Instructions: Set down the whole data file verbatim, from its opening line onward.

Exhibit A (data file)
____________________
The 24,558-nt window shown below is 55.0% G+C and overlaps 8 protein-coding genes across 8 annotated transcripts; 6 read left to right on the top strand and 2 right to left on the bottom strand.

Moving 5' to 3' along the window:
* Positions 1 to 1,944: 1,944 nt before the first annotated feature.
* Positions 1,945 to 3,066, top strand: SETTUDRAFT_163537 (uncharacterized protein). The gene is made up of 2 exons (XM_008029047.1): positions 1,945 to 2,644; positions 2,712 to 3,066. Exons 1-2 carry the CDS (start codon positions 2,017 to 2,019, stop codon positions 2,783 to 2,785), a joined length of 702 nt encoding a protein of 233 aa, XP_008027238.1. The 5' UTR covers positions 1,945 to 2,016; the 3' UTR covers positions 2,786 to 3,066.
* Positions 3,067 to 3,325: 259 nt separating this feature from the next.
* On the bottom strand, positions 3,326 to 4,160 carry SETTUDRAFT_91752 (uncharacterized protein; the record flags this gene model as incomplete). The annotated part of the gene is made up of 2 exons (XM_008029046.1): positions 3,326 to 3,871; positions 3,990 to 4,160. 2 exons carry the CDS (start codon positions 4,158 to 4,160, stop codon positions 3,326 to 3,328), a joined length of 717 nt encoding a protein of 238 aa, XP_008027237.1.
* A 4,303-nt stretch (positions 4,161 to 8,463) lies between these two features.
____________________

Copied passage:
The 24,558-nt window shown below is 55.0% G+C and overlaps 8 protein-coding genes across 8 annotated transcripts; 6 read left to right on the top strand and 2 right to left on the bottom strand.

Moving 5' to 3' along the window:
* Positions 1 to 1,944: 1,944 nt before the first annotated feature.
* Positions 1,945 to 3,066, top strand: SETTUDRAFT_163537 (uncharacterized protein). The gene is made up of 2 exons (XM_008029047.1): positions 1,945 to 2,644; positions 2,712 to 3,066. Exons 1-2 carry the CDS (start codon positions 2,017 to 2,019, stop codon positions 2,783 to 2,785), a joined length of 702 nt encoding a protein of 233 aa, XP_008027238.1. The 5' UTR covers positions 1,945 to 2,016; the 3' UTR covers positions 2,786 to 3,066.
* Positions 3,067 to 3,325: 259 nt separating this feature from the next.
* On the bottom strand, positions 3,326 to 4,160 carry SETTUDRAFT_91752 (uncharacterized protein; the record flags this gene model as incomplete). The annotated part of the gene is made up of 2 exons (XM_008029046.1): positions 3,326 to 3,871; positions 3,990 to 4,160. 2 exons carry the CDS (start codon positions 4,158 to 4,160, stop codon positions 3,326 to 3,328), a joined length of 717 nt encoding a protein of 238 aa, XP_008027237.1.
* A 4,303-nt stretch (positions 4,161 to 8,463) lies between these two features.